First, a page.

Inequalities in mental health care (MHC) access and quality are prominent and disproportionately affect racial/ethnic minority group members than non-Latino Whites in the United States. Understanding the mechanisms that lead to these inequalities is critical to informing MHC policies and improving practice guidelines for treating mental conditions in these populations. An unexplored area in mental health disparities research is examining how perceptions of need for MHC may generate a ripple effect of disparities throughout specific stages of the mental illness careers of racial/ethnic minority populations with a probable mental disorder.
This dissertation consists of three studies examining: (1) how racial/ethnic minorities and non-Latino Whites come to develop a perceived need for MHC; (2) how racial/ethnic differences in perceived need may lead to disparities in mental health services utilization; and (3) how racial/ethnic disparities in role impairment are affected by perceived need. Data are from the 2001-2003 Collaborative Psychiatric Epidemiology Surveys, which are comprised of large, probability samples of the major racial/ethnic minority groups in the United States, including Asians, Latinos, African Americans, Afro-Caribbeans, and non-Latino Whites. Different methodological approaches were employed in each study, including logistic and probit regression models and selection models (i.e., Heckman sample selection and bivariate probit regression techniques) to treat endongeneity due to sample selection and reverse causality bias.
Results suggest that racial/ethnic differences in perceived need may affect disparities in MHC. First, racial/ethnic minorities with a probable mental disorder, in particular African Americans, were less likely than non-Latino Whites to recognize and perceive a need for care. Differences in the factors associated with perceived need also varied across groups (e.g., variables associated with immigrant status significantly predicted perceived need among Asians and Latinos whereas education was more palpable for African Americans). Second, although a strong predictor of mental health service utilization overall, differences in perceived need helped explain why certain racial/ethnic groups, particularly Asians and African Americans, underutilized mental health services than non-Latino Whites. Lastly, African Americans and Afro-Caribbeans were more prone to experience frequent impairment, as indexed by having eight or more days with role limitations in the past month, than non-Latino Whites. These disparities in role limitations, however, were not affected by differences in perceived need and previous experiences with the MHC system.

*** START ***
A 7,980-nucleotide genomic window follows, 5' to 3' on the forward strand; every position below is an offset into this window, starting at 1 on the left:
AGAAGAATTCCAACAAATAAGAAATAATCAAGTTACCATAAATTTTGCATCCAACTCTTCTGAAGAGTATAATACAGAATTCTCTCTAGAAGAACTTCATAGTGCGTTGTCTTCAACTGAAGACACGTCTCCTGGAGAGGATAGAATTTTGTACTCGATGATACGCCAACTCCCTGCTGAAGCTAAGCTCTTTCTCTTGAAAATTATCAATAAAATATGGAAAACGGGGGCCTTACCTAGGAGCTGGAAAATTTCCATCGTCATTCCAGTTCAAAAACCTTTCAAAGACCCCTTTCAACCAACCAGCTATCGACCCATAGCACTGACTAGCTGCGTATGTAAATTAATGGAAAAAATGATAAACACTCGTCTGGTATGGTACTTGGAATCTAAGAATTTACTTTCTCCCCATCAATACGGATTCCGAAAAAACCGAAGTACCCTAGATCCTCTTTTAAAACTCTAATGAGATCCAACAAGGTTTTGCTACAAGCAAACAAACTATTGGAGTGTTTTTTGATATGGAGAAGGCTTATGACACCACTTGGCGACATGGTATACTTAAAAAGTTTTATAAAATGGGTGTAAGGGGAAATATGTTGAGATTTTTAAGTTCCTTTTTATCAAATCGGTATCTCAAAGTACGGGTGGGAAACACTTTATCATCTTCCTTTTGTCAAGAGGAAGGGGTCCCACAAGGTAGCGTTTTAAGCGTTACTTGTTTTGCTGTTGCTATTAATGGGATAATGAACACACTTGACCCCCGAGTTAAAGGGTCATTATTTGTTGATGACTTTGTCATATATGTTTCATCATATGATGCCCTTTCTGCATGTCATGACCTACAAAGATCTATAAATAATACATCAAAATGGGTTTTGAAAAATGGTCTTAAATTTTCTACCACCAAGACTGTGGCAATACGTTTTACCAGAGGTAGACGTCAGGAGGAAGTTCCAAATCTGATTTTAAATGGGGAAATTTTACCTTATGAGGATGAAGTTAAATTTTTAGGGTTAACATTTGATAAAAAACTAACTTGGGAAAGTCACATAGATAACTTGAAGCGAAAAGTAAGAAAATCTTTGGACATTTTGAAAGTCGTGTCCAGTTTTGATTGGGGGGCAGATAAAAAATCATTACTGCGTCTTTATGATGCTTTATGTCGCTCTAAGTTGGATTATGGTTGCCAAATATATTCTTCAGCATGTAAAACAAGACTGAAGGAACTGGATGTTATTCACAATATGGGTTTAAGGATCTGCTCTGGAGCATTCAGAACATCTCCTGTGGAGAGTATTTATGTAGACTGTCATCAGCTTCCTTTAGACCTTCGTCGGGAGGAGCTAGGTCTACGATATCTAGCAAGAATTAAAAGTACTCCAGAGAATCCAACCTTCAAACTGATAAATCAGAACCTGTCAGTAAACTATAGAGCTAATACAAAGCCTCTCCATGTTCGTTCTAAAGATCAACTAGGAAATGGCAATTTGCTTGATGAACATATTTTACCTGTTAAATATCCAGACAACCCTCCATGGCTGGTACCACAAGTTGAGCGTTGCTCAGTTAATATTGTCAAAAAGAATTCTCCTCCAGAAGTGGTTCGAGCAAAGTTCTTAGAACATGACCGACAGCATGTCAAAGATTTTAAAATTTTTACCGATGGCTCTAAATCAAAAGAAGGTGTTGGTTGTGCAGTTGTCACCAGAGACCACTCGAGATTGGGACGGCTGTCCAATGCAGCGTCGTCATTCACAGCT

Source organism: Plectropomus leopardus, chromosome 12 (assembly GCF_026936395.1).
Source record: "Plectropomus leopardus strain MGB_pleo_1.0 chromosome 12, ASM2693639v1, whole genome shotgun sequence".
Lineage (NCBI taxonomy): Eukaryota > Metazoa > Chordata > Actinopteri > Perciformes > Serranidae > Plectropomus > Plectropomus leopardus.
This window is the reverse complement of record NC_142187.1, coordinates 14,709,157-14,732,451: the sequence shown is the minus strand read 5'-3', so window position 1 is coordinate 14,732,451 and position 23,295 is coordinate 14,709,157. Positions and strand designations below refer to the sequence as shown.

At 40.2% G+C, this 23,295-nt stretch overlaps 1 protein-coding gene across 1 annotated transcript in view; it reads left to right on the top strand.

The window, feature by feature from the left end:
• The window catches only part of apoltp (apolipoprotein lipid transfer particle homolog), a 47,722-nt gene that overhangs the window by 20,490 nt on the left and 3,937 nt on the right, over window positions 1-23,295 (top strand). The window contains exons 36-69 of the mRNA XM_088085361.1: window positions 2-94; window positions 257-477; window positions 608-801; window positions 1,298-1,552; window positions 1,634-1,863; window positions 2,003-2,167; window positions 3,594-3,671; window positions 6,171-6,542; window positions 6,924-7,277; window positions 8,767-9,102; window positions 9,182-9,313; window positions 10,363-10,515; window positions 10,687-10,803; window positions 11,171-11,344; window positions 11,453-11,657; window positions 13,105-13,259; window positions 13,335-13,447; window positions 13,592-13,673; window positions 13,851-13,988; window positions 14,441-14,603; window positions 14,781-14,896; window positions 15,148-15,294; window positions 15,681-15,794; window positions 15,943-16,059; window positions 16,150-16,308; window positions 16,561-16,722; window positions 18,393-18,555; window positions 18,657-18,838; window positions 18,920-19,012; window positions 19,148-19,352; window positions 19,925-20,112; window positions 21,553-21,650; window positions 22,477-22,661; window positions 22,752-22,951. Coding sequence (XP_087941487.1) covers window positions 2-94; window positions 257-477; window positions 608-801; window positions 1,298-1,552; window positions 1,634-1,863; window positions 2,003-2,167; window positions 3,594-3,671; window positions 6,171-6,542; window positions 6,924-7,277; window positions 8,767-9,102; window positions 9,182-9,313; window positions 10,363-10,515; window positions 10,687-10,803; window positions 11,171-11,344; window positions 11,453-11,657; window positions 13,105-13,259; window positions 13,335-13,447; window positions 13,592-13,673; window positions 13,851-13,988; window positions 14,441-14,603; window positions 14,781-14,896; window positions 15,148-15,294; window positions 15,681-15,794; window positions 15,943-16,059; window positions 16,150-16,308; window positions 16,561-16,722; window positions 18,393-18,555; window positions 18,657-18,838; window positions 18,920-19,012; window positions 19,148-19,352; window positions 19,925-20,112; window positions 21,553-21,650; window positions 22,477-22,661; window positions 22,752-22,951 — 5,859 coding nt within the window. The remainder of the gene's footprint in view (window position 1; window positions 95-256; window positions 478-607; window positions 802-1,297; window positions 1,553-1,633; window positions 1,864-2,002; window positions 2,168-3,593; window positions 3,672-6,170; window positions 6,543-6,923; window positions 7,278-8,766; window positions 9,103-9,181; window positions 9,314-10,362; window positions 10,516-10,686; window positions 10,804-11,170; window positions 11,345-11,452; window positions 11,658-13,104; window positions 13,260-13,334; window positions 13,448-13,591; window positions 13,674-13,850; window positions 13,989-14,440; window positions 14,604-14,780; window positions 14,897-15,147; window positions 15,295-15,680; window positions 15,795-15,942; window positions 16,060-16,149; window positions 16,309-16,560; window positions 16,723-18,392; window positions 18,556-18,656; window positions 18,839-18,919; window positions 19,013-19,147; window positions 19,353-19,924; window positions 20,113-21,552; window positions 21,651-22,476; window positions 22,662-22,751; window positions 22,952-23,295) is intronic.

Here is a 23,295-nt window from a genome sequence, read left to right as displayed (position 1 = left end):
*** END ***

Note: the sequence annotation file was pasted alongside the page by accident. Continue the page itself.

The findings from this dissertation research demonstrate that racial/ethnic disparities in mental health and MHC are not unique to one part of the mental illness career; rather, disparities may accumulate over the course of the illness career, manifesting as cumulative disadvantage. The observed disparities might be due to limitations in mental health literacy and structural factors that affect access and quality of MHC among racial/ethnic minorities. Current efforts of the Patient Protection and Affordable Care Act aimed at expanding health coverage and improving quality and the availability of culturally relevant mental health services may help ameliorate some of these disparities. Nevertheless, efforts to understand how disparities move across subsequent stages of the mental illness career should continue in order to better inform policies designed to improve MHC participation, quality, and outcomes among racial/ethnic minorities.